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Yevtushenko

’s Babi Yar Essay, Research Paper Babi Yar, a poem written by Yevgeny Yevtushenko, tells the story of the Nazi invasion into a small part of Russia, in which, throughout

’s Babi Yar Essay, Research Paper

Babi Yar, a poem written by Yevgeny Yevtushenko, tells the story

of the Nazi invasion into a small part of Russia, in which, throughout

the duration of World War II, over one-hundred thousand Jews, Gypsies

and Russian POW’s were brutally murdered. However, what is unique

about this particular perspective is that the narrator is not a Jew,

but a mere observer who is aghast at the atrocities that took place

during the Holocaust. It is through allusions, as well as other

literary devices, that Yevtushenko elucidates caustically the

absurdities of the hatred that caused the Holocaust, in addition to

the narrator’s identification with the Jews and their history of

oppression.

Perhaps, the most effective literary device used in “Babi Yar” is

the allusion. The first clear allusion seen in the poem is the one

concerning Egypt(line 6). This reference harks back to the Jews’

enslavement in Egypt before they become a nation. In line 7, the

narrator makes reference to how so many Jews perished on the cross.

The reason for these initial allusions in the first section is clear.

Yevtushenko is establishing the history of the Jewish people, being

one of oppression, prejudice, and innocent victims. The next illusion

in the poem is a reference to the Dreyfus Affair, a more modern

display of irrational and avid anti-Semitism. It is in the Dreyfus

affair that an innocent man is accused of espionage and is sent to

jail for more than ten years, notwithstanding an overwhelming amount

of evidence pointing to his innocence, simply because he is a Jew.

Yevtushenko uses these allusions to lead up to his referral to a

boy in Bielostok who is murdered by the Russian common-folk. Clearly,

The narrator is teaching a lesson with a dual message. Firstly, he is

informing the reader of the horrors that took place in Russia during

the Holocaust. Perhaps even more of a travesty, however, is the fact

that humankind has not learned from the past in light of the fact that

this “episode” is merely one link in a long chain of terrors.

Yevtushenko goes on to allude to Anne Frank, a young Jewish

teenager who left behind a diary of her thoughts and dreams,

and how the Nazis strip her of any potential future she has when she

is murdered in the death camps. Clearly, the allusion creates images

in the mind of the reader that mere descriptions via the use of words

could not.

Another effective literary device used in the poem is the first

person narrative in which the narrator identifies with those victims

which he describes. This is seen in the case where the narrator says

“I am Dreyfus”, or “Anne Frank, I am she.” The narrator does not claim

to understand what the feelings and thoughts of these people are, but

rather, he is acknowledging the fact that they are feeling, “detested

and denounced” and that unlike the rest of the world who turned its

head, or the Russians who actually abetted such heinous crimes, this

gentile narrator can not empathize, but does sympathize with his

Jewish “brethren.”

Another extremely powerful device used by Yevtushenko is the

detail of description and imagery used to describe events and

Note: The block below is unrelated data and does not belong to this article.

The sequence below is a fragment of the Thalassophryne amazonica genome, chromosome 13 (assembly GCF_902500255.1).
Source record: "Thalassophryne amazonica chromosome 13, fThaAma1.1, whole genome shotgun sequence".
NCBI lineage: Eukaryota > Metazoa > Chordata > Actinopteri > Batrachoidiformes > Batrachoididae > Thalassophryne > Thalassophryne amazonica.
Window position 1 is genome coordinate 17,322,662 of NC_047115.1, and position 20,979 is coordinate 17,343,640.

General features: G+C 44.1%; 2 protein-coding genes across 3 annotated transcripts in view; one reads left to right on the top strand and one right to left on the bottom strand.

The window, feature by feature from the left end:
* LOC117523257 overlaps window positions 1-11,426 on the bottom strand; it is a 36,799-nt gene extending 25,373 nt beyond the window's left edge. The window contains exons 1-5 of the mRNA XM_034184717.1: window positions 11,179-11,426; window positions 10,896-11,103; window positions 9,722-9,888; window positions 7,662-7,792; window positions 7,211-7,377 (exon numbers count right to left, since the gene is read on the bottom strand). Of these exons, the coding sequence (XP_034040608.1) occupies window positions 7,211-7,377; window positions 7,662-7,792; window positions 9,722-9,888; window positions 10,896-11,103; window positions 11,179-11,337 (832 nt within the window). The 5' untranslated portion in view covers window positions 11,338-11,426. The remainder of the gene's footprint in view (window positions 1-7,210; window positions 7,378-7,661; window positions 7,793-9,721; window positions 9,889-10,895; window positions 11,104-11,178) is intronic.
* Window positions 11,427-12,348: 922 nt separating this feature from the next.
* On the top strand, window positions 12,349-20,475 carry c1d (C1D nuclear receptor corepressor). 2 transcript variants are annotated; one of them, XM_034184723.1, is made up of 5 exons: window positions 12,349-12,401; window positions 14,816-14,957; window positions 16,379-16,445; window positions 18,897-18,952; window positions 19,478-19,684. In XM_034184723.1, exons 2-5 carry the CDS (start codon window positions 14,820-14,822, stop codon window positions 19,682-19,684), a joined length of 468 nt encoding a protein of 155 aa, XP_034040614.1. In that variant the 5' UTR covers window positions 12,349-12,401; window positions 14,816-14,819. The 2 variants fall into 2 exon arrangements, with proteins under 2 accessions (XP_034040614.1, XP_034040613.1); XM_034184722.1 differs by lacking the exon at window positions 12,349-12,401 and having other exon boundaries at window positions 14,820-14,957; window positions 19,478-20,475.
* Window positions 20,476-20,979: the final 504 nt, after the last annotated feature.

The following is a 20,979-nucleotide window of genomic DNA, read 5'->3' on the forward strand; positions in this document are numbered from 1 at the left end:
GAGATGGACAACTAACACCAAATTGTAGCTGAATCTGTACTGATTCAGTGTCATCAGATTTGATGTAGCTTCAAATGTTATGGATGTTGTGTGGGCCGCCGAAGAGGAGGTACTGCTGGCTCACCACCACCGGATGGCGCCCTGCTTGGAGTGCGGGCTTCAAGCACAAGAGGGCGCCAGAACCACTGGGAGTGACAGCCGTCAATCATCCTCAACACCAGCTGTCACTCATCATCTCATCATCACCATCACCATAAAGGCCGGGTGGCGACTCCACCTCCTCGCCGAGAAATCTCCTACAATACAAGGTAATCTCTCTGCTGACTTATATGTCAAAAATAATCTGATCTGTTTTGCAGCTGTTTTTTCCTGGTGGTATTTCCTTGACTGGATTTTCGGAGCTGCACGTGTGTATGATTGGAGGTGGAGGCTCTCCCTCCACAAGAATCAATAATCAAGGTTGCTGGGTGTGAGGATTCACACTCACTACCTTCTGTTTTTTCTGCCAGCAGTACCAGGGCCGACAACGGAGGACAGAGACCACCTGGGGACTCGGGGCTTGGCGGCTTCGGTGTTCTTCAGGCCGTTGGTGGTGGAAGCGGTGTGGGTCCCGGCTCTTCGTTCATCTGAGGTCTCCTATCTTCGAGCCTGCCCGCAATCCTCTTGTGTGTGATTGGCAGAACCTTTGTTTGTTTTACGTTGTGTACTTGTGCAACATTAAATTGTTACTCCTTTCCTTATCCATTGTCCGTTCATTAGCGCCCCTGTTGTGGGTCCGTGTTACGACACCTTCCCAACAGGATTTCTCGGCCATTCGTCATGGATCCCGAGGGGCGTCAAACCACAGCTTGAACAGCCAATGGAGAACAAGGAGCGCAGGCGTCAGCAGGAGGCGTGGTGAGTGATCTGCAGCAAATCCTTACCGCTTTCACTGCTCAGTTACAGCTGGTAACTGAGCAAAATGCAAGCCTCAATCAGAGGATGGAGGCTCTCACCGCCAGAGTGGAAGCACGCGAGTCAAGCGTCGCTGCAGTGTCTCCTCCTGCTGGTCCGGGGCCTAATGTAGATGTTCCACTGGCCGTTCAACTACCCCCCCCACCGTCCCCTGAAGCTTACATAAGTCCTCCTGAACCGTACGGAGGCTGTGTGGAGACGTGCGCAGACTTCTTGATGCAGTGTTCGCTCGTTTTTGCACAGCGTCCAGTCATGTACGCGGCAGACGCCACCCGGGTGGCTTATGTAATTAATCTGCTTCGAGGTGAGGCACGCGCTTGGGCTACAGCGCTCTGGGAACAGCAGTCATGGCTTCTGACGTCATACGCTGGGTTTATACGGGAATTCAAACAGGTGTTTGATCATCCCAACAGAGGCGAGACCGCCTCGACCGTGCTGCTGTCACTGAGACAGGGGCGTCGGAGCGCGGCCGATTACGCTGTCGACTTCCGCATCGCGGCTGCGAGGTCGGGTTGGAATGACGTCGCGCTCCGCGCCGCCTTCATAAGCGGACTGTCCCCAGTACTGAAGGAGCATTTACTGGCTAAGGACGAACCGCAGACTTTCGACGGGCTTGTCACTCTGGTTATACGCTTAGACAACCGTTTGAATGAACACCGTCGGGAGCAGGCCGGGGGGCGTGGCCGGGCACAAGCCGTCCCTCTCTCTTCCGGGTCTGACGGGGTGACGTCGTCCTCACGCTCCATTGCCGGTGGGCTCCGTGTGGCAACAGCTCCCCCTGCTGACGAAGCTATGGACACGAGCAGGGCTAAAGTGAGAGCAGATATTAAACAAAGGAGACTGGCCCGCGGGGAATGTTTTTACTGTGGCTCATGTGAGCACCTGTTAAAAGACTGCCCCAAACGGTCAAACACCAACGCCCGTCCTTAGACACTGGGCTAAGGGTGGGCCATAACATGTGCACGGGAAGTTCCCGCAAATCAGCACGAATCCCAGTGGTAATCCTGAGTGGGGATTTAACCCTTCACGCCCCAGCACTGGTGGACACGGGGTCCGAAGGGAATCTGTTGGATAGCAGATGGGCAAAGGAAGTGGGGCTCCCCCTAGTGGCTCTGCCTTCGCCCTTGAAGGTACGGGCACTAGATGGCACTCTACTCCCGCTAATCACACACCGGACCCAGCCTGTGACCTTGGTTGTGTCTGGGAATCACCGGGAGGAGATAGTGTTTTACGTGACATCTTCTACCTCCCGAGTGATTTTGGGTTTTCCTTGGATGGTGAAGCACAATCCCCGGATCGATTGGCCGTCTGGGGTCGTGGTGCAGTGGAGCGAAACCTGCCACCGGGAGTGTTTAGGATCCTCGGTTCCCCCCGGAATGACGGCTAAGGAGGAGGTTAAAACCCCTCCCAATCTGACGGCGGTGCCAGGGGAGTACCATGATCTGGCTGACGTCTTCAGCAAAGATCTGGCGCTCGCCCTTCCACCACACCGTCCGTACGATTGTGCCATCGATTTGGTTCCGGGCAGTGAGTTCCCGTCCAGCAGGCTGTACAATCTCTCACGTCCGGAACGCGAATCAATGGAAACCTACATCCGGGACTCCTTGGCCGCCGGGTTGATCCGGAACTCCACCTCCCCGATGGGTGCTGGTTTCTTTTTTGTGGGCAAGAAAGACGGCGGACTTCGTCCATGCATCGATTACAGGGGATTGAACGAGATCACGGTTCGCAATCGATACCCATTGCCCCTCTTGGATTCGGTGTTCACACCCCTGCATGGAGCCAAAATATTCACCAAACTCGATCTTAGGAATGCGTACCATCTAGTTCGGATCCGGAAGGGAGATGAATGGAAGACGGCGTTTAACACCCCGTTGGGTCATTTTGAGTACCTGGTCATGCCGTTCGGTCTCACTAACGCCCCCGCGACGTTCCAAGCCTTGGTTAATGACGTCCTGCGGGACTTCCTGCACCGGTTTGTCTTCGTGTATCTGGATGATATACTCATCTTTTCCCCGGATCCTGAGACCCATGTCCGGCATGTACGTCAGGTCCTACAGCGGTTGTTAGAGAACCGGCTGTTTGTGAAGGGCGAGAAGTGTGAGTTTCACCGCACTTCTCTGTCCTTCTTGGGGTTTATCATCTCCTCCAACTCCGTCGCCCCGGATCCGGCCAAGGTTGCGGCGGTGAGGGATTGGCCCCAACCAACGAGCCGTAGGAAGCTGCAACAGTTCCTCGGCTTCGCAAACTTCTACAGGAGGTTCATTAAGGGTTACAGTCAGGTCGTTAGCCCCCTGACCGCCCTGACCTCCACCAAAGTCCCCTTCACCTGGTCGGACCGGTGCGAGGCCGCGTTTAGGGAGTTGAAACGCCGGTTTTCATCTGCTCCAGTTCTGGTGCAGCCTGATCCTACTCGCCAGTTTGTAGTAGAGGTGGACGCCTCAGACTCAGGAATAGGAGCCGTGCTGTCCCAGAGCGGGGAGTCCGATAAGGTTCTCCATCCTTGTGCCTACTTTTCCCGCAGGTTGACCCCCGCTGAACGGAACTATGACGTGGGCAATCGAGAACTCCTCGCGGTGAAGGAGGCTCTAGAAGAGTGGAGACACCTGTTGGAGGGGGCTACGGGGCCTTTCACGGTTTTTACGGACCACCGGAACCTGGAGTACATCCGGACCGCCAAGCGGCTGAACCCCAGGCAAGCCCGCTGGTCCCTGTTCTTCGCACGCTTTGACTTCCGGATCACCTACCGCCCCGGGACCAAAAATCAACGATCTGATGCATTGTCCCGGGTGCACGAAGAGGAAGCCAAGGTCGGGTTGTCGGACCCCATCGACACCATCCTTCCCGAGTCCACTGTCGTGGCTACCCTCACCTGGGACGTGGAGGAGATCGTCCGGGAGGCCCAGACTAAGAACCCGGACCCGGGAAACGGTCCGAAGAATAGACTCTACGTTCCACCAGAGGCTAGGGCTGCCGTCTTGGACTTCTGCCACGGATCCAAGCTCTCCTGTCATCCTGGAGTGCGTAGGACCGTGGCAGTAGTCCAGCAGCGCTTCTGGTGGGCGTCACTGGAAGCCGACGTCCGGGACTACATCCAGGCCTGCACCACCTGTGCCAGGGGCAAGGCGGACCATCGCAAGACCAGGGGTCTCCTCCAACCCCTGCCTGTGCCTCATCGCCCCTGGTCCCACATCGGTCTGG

feelings that are in both those whom he identifies with, as well as

himself. “I bear the red mark of nails”(line 8) seems to include

much of the suffering that the Jews have to endure. The statement is

almost one of a reverse crucifixion in which the Jews are crucified

and now have to suffer with false accusations, blood libels, and

Pogroms for the duration of time. The poet describes very clearly the

contempt most people have for the Jewish people and how many of these

people aided in the barbarity . In line 13, for example, the poet

speaks of “shrieking ladies in fine ruffled gowns” who “brandish their

umbrellas in my face.” In addition, Yevtushenko also depicts

explicitly how the “tavern masters celebrate” at the sight of “(a

Jewish boy’s)blood spurt and spread over the floor.”

The contrast of age in “Babi Yar” is also quite effective. In the

last three sections, the reader finds out that the narrator is

remembering the past, mourning those who have perished. This gives the

reader the perspective of one who speaks of the tragedy as though he

is removed from it, as well as the view of one who is part of that

history of horror in which all must remember, memorialize, learn from,

and never forget.

Clearly, “Babi Yar” is a poem about the tragedy of the Holocaust

and how its effects and teachings transcend race, religion, color, and

sex, and involves the whole of the human race. Yevtushenko depicts

powerfully the tragedy of the absurdity of the long based ill founded

hatred that many people feel towards the Jewish people as a whole. In

addition, the narrator speaks to each reader as if he is a Jew, not in

the sense of having gone through the experience, but rather in the

sense of being a part of the remembering process, part of the humane

society which feels a moral obligation to recognize what took place

and to learn from that experience, lest humanity be condemned to

repeat the unthinkable. Perhaps, it is most appropriate that

Yevtushenko concludes the poem with the ironic charge of saying that

only when all of the anti-Semitic and hate based people are hated and

“spit on”, can the narrator truly be a “Russian”, the standard for

true humanity.

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